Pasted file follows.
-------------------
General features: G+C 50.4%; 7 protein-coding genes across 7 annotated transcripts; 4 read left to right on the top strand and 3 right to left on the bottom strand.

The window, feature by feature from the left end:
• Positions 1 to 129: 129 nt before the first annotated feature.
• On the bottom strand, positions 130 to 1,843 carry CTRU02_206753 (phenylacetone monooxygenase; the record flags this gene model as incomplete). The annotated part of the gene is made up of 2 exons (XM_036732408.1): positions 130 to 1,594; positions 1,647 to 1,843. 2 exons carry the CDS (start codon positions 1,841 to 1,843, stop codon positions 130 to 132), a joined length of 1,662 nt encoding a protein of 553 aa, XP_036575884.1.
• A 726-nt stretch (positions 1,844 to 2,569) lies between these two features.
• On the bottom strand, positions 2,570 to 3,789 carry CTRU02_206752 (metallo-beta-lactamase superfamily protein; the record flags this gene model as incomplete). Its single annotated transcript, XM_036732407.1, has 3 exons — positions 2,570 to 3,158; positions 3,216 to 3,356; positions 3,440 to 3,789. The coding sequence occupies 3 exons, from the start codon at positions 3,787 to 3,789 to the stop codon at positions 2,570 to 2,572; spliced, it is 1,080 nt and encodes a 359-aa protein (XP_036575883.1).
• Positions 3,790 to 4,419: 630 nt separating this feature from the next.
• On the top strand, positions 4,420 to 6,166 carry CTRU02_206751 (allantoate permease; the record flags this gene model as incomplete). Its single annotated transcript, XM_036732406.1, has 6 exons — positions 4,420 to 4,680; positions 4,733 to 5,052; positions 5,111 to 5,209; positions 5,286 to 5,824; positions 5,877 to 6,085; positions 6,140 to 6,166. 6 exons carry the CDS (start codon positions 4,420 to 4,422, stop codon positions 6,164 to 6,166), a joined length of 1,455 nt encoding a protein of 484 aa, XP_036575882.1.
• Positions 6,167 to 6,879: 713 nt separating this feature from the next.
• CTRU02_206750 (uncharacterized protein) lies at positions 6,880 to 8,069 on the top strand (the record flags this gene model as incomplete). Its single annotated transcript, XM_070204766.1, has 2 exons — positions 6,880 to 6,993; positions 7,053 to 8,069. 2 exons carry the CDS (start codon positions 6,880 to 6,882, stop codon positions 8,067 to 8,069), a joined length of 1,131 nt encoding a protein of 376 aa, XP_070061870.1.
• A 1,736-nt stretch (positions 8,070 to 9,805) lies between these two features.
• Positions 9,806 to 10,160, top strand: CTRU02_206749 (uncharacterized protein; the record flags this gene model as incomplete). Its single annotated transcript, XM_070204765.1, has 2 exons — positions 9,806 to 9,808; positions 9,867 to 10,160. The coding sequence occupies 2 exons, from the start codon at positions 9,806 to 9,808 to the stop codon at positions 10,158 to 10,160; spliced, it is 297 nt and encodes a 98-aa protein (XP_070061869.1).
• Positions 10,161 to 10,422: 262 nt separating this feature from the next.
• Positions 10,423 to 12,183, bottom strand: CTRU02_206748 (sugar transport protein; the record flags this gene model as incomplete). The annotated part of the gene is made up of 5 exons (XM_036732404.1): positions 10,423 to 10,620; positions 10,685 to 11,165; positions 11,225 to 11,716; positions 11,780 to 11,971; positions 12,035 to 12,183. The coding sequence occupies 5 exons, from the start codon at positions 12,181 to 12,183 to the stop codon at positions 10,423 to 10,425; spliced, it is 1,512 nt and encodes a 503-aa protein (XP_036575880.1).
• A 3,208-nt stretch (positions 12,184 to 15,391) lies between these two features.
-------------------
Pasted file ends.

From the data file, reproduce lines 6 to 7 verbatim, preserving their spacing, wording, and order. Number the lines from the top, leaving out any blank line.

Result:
• On the bottom strand, positions 2,570 to 3,789 carry CTRU02_206752 (metallo-beta-lactamase superfamily protein; the record flags this gene model as incomplete). Its single annotated transcript, XM_036732407.1, has 3 exons — positions 2,570 to 3,158; positions 3,216 to 3,356; positions 3,440 to 3,789. The coding sequence occupies 3 exons, from the start codon at positions 3,787 to 3,789 to the stop codon at positions 2,570 to 2,572; spliced, it is 1,080 nt and encodes a 359-aa protein (XP_036575883.1).
• Positions 3,790 to 4,419: 630 nt separating this feature from the next.